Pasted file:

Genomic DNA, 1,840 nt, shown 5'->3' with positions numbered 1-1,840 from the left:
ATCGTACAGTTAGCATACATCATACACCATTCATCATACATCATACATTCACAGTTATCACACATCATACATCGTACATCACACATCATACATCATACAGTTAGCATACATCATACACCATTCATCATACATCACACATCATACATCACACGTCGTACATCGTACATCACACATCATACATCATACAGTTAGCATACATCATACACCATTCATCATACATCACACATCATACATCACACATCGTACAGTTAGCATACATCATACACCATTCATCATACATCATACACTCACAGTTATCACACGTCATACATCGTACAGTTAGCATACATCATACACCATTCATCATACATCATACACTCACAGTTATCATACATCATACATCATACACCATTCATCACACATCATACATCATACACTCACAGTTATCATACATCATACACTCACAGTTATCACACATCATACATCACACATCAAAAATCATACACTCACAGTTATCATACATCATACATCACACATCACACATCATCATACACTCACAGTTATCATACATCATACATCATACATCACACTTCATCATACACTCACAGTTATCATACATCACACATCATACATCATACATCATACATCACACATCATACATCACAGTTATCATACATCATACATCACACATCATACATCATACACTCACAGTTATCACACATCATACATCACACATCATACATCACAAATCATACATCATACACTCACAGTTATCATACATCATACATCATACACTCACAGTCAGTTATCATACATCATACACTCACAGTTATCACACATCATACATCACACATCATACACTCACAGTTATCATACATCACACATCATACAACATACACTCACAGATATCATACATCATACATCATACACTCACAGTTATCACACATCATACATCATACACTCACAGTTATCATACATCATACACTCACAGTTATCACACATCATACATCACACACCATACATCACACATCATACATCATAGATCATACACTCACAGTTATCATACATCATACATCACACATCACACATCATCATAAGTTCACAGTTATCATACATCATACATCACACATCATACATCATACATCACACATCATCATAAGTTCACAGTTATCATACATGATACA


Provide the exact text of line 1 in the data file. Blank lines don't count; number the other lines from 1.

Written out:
Genomic DNA, 1,840 nt, shown 5'->3' with positions numbered 1-1,840 from the left: